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Discussion on the Problems and Inefficiencies seen with Hardware Bring-up

Discussion in 'PCB Layout, Design and Manufacture' started by dday, Sep 21, 2018.

  1. dday

    dday

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    Sep 19, 2018
    Hello all,

    I am an electrical engineering undergraduate currently in the process of starting my senior design project (capstone) with an idea based around solving test and debug inefficiencies in the hardware bring-up realm.

    I’d like to start a conversation about what really grinds your gears at your workplace, or on your downtime at home, while testing, debugging and validating new board designs. Any feedback is greatly appreciated!

    To get things started here are some of the questions I'd really like to be discussed:
    • What type of information (and medium) do you have about a board while you are testing it?
    • Through your experience, what points in your testing workflow do you see as inefficient?
    • What is the biggest problem you’ve faced while performing bring-up on a new PCB?
    • What parts of your PCB design software did you find most helpful with bringing up a new board?

    Thank you in advance to anyone that can provide feedback on this subject as it will really help my capstone team narrow what to build and help validate some of our potential ideas.

    Cheers,
    Darryl
     
  2. (*steve*)

    (*steve*) ¡sǝpodᴉʇuɐ ǝɥʇ ɹɐǝɥd Moderator

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    Jan 21, 2010
    I wish I had an oscilloscope for software and that I could single step hardware :)
     
    dday likes this.
  3. Bluejets

    Bluejets

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    Oct 5, 2014
    Holesaw that cuts square holes would be a big help.
     
    gorgon, dday and (*steve*) like this.
  4. kellys_eye

    kellys_eye

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    Jun 25, 2010
    PCB layout to schematic (reversal) would also be good......
     
    dday likes this.
  5. dday

    dday

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    Sep 19, 2018
    Do you mean something like taking a picture of a board and it produces a schematic or you insert your PCB layout file into a program and it creates a schematic?
     
  6. kellys_eye

    kellys_eye

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    Jun 25, 2010
    Yes, exactly.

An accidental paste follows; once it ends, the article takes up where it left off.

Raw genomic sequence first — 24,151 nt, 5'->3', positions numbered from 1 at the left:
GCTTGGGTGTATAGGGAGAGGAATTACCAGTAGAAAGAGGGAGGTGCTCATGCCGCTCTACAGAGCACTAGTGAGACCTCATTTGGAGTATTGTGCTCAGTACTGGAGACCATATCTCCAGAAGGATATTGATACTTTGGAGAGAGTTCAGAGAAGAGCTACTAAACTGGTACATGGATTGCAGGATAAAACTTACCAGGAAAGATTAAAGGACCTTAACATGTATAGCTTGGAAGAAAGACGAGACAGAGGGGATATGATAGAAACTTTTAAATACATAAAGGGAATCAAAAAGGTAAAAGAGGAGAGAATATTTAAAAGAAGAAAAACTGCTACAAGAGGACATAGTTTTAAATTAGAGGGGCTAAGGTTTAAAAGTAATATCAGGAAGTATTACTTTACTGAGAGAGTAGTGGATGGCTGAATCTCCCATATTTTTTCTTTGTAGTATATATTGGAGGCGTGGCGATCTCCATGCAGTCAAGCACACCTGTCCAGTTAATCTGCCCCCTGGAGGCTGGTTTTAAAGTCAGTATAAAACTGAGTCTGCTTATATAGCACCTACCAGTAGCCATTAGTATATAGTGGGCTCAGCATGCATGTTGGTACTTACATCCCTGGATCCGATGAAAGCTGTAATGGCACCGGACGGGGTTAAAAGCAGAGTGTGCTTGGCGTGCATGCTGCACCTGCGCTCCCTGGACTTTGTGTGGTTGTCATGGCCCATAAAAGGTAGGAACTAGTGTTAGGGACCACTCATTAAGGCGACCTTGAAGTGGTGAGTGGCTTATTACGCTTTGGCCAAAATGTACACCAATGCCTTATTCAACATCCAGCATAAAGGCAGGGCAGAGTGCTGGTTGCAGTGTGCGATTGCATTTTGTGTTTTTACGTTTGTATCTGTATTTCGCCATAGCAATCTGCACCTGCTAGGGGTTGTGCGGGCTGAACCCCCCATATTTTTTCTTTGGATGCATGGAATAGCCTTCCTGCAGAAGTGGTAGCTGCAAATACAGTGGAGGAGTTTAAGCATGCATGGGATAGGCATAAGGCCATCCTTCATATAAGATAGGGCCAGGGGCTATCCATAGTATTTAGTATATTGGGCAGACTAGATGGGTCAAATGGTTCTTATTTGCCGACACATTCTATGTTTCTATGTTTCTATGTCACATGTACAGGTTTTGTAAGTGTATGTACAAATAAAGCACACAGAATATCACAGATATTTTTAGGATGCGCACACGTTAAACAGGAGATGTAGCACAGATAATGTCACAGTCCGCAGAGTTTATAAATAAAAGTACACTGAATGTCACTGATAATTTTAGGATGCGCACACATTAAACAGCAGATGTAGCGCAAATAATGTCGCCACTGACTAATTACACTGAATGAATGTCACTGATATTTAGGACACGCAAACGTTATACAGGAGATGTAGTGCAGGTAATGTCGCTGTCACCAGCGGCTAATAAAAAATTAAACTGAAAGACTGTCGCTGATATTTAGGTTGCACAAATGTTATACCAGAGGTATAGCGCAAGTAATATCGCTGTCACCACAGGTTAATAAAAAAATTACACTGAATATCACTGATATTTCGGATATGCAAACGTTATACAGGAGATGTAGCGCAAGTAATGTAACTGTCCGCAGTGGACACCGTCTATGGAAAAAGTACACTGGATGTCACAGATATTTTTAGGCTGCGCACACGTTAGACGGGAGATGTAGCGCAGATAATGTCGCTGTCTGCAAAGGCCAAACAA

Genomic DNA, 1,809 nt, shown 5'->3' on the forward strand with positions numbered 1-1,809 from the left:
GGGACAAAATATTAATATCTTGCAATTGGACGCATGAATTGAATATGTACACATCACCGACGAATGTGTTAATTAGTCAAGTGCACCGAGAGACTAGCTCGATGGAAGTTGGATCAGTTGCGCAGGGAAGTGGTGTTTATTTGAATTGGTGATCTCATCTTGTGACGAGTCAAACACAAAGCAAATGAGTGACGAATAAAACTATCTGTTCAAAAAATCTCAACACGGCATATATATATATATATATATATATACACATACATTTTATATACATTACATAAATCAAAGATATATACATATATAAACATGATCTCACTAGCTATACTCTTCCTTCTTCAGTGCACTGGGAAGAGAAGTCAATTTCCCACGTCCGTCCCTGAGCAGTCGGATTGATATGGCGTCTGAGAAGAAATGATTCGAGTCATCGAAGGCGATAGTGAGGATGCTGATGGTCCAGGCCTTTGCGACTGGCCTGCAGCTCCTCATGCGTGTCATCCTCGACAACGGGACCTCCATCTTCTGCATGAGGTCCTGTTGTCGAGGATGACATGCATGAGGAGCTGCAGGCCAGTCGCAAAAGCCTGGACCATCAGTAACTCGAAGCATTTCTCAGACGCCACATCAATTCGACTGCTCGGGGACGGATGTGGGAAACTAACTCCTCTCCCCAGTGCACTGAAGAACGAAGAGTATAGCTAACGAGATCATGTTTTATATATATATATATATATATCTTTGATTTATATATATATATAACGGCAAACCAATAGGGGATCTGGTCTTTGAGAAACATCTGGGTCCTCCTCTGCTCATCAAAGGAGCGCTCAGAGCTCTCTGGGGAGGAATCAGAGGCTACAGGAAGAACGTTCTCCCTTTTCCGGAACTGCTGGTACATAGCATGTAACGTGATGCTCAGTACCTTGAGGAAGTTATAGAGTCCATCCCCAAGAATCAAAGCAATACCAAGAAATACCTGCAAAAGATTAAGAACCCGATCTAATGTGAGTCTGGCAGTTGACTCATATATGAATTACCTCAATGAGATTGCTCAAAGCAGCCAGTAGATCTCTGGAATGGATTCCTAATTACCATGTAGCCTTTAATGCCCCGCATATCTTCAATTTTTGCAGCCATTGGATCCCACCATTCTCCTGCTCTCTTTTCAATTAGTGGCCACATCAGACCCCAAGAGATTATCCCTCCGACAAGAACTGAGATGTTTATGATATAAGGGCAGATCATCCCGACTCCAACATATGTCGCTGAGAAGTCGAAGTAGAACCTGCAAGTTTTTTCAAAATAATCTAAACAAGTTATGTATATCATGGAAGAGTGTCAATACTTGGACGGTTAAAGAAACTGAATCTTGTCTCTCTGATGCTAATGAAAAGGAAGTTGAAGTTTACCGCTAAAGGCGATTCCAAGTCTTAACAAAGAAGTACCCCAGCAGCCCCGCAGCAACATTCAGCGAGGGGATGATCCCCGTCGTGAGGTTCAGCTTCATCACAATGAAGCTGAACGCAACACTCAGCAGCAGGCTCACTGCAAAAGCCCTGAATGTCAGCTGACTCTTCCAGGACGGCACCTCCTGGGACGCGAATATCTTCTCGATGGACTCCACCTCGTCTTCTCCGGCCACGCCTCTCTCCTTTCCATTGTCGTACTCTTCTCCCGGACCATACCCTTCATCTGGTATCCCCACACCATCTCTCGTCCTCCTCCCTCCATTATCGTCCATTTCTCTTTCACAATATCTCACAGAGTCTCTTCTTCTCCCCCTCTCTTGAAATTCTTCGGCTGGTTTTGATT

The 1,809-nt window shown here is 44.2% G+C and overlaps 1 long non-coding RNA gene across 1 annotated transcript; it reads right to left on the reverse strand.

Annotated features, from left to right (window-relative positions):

Such a capability would be an invaluable resource.
     
  7. OBW0549

    OBW0549

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    Jul 5, 2016
    What type of information (and medium) do you have about a board while you are testing it?
    • Complete specification listing all performance requirements
    • Complete schematic diagram (Eagle files + paper)
    • Board layout (Eagle files + large blow-up on paper)
    • Data sheets for all components other than resistors & capacitors (.pdf files)
    • Pictorials of all connector pinouts (large blow-ups on paper)
    • Simulation results showing approximate expected waveforms and node voltages

    Through your experience, what points in your testing workflow do you see as inefficient?

    Time wasted begging, borrowing, or stealing adequate test equipment​

    What is the biggest problem you’ve faced while performing bring-up on a new PCB?

    Replicating realistic operating conditions for the product, such as various trauma associated with a missile launch​

    What parts of your PCB design software did you find most helpful with bringing up a new board?

    Simulator software is useful for generating voltage & waveform data to compare against actual performance, as a troubleshooting aid.​
     
    Harald Kapp and dday like this.
  8. dday

    dday

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    Sep 19, 2018
    Thanks for the feedback! It looks like you print a lot of things off on paper when testing a board, why is that? Are the electronic versions too difficult to switch between and navigate?
     
  9. Harald Kapp

    Harald Kapp Moderator Moderator

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    Nov 17, 2011
    Try to have several pages of schematic plus datasheets open all at the same time in electronic form on a computer screen.
    Then navigate, make annotations etc.

    In my experience paper is so much easier to handle. You can pin-up relevant parts right in front of you, you can even put the object under examination right on top of a printout of e.g. the relevant part of the layout and make comparisons.

    Mind that this doesn't mean electronic documenetation is useless. It is so much easier to have the computer look up keywords in an electronic file than to leaf through a thicj databook.

    The right combination of printouts and electronic files does the trick. Exactly what is the "right combination" depends a lot on personal workstyle. Find your own way!
     
    dday and OBW0549 like this.
  10. OBW0549

    OBW0549

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    Jul 5, 2016
    No, it's like Harald said:

    Typically, I'll have schematics, connector pictorials, IC pinout pictorials and board layout pictorials printed out, mounted on some sort of stiff presentation board, and located right adjacent to or in front of my work area so I can see them at a glance. Documents in .pdf form are left on the laptop, which is placed adjacent to my work area; and of course, the simulation software runs on that machine.

    EDIT: in addition to the info needed for testing I listed earlier, detailed test scenarios need to be worked out beforehand: settings, input signals, expected outputs/intermediate signals, voltage levels, timing, et cetera.
     
    Last edited: Sep 23, 2018
    dday likes this.
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